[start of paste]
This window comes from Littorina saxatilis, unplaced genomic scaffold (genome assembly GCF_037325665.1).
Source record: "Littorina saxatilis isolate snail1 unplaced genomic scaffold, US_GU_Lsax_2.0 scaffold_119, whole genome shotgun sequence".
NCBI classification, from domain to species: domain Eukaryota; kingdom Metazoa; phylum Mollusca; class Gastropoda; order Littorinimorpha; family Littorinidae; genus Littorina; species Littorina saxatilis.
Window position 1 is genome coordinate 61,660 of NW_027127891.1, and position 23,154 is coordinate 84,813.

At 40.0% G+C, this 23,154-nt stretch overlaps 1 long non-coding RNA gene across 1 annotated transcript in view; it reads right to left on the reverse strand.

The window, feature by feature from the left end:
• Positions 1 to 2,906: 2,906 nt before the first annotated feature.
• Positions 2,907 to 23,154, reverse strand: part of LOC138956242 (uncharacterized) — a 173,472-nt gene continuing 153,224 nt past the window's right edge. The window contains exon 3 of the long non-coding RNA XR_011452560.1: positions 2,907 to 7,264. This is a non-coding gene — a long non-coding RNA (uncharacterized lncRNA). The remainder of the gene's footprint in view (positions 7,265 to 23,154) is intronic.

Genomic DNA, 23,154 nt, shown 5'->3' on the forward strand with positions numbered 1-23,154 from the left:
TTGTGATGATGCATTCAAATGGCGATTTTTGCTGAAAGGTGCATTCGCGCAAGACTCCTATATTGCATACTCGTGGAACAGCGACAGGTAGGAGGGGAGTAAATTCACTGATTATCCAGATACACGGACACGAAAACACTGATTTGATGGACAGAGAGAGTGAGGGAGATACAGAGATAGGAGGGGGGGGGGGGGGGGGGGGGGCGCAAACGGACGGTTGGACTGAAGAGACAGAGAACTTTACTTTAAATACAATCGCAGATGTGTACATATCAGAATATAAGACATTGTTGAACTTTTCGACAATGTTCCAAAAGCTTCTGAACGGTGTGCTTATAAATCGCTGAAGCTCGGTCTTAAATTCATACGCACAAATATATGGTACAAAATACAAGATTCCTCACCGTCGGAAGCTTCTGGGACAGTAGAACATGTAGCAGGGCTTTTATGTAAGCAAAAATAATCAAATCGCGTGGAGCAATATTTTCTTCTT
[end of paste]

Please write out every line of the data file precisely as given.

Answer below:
This window comes from Littorina saxatilis, unplaced genomic scaffold (genome assembly GCF_037325665.1).
Source record: "Littorina saxatilis isolate snail1 unplaced genomic scaffold, US_GU_Lsax_2.0 scaffold_119, whole genome shotgun sequence".
NCBI classification, from domain to species: domain Eukaryota; kingdom Metazoa; phylum Mollusca; class Gastropoda; order Littorinimorpha; family Littorinidae; genus Littorina; species Littorina saxatilis.
Window position 1 is genome coordinate 61,660 of NW_027127891.1, and position 23,154 is coordinate 84,813.

At 40.0% G+C, this 23,154-nt stretch overlaps 1 long non-coding RNA gene across 1 annotated transcript in view; it reads right to left on the reverse strand.

The window, feature by feature from the left end:
• Positions 1 to 2,906: 2,906 nt before the first annotated feature.
• Positions 2,907 to 23,154, reverse strand: part of LOC138956242 (uncharacterized) — a 173,472-nt gene continuing 153,224 nt past the window's right edge. The window contains exon 3 of the long non-coding RNA XR_011452560.1: positions 2,907 to 7,264. This is a non-coding gene — a long non-coding RNA (uncharacterized lncRNA). The remainder of the gene's footprint in view (positions 7,265 to 23,154) is intronic.

Genomic DNA, 23,154 nt, shown 5'->3' on the forward strand with positions numbered 1-23,154 from the left:
TTGTGATGATGCATTCAAATGGCGATTTTTGCTGAAAGGTGCATTCGCGCAAGACTCCTATATTGCATACTCGTGGAACAGCGACAGGTAGGAGGGGAGTAAATTCACTGATTATCCAGATACACGGACACGAAAACACTGATTTGATGGACAGAGAGAGTGAGGGAGATACAGAGATAGGAGGGGGGGGGGGGGGGGGGGGGGCGCAAACGGACGGTTGGACTGAAGAGACAGAGAACTTTACTTTAAATACAATCGCAGATGTGTACATATCAGAATATAAGACATTGTTGAACTTTTCGACAATGTTCCAAAAGCTTCTGAACGGTGTGCTTATAAATCGCTGAAGCTCGGTCTTAAATTCATACGCACAAATATATGGTACAAAATACAAGATTCCTCACCGTCGGAAGCTTCTGGGACAGTAGAACATGTAGCAGGGCTTTTATGTAAGCAAAAATAATCAAATCGCGTGGAGCAATATTTTCTTCTT